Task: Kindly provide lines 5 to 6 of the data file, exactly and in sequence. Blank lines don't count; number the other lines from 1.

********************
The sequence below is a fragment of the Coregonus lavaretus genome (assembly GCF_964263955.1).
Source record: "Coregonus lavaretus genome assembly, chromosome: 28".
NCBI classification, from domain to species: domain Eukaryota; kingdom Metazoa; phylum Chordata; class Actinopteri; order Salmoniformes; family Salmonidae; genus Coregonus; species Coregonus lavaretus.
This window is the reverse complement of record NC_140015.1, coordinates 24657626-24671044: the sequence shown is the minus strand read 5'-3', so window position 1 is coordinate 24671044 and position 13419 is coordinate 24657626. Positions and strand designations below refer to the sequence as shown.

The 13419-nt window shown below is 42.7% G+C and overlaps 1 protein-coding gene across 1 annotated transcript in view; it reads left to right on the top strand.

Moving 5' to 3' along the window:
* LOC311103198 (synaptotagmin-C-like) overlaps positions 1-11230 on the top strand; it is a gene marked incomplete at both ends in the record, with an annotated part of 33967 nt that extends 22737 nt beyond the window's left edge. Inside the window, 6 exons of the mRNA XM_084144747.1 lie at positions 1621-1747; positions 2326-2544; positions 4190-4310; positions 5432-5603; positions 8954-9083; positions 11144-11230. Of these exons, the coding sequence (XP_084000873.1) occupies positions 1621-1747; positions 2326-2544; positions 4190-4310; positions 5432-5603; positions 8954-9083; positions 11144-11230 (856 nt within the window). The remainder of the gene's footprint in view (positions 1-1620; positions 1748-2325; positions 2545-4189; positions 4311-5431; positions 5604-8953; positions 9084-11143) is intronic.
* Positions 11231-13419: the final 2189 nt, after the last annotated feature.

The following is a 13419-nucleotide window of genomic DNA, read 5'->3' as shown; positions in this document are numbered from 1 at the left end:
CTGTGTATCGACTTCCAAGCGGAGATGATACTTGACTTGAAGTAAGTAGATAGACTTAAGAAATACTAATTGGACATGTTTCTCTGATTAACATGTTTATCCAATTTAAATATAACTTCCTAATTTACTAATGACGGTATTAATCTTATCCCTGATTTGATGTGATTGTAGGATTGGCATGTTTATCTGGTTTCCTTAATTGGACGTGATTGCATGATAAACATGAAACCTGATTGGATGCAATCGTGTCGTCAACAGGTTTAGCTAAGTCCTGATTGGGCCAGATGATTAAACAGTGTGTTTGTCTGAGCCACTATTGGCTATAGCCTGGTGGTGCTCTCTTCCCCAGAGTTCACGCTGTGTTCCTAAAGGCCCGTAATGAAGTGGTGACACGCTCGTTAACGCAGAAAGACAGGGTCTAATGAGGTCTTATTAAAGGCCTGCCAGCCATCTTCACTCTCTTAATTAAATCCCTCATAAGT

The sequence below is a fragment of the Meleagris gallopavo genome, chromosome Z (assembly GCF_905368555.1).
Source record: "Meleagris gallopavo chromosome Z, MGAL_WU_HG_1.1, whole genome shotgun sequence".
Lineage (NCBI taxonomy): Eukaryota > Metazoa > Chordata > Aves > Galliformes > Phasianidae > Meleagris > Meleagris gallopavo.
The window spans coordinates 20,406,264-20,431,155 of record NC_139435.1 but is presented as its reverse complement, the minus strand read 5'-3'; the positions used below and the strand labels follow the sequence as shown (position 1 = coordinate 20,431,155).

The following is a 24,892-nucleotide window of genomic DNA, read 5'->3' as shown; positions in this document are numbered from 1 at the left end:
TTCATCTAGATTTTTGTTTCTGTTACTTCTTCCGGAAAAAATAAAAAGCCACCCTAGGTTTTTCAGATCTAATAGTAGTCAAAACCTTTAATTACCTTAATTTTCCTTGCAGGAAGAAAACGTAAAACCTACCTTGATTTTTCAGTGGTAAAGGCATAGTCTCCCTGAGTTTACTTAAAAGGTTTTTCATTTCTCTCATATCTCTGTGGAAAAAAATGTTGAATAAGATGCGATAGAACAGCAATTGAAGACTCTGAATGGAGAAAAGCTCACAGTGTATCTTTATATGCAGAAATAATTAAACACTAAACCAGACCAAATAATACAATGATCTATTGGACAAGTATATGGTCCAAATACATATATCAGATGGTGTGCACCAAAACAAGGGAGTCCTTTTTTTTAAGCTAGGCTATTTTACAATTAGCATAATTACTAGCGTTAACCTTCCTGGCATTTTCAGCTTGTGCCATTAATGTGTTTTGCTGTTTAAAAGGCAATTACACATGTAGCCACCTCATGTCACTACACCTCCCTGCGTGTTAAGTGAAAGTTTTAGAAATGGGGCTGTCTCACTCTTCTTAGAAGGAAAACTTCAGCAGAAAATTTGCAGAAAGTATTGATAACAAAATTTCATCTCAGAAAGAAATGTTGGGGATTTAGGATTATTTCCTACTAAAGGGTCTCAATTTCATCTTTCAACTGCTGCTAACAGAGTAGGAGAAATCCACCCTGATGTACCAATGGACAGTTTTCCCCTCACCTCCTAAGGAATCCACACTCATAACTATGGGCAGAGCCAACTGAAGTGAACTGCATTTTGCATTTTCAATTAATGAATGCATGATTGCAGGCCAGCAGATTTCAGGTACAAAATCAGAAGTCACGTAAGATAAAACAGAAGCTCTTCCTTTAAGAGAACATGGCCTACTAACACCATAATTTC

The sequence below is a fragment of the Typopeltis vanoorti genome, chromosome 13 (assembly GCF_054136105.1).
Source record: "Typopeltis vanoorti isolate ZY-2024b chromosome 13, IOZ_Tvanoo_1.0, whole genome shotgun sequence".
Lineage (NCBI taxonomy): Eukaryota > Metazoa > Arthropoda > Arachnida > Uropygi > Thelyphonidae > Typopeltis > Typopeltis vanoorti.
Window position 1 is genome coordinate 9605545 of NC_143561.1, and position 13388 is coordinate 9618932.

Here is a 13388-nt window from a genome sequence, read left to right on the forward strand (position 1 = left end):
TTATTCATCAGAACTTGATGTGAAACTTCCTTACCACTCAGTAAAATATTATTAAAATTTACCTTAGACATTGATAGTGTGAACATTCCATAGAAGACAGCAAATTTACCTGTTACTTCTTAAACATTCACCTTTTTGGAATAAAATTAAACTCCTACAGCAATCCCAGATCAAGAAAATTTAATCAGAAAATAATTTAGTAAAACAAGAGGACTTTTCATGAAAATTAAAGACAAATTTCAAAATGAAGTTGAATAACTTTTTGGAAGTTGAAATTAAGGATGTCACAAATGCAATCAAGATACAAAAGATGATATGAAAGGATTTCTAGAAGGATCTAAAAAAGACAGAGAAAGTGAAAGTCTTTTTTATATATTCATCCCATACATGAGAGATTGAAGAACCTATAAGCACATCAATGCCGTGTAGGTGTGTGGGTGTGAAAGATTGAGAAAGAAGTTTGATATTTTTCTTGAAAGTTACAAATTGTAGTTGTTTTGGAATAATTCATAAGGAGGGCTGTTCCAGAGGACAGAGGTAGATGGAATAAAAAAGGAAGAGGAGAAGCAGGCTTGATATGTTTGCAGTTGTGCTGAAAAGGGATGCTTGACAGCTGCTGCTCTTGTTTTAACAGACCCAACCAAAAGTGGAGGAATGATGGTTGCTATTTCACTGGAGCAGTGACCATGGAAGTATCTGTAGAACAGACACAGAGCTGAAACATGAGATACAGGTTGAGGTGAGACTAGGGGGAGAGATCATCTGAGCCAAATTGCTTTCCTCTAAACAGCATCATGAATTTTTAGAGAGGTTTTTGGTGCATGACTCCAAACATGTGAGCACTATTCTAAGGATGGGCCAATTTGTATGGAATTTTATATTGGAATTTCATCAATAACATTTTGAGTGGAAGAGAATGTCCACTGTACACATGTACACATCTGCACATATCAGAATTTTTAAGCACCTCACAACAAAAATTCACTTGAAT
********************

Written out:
The 13419-nt window shown below is 42.7% G+C and overlaps 1 protein-coding gene across 1 annotated transcript in view; it reads left to right on the top strand.

Moving 5' to 3' along the window: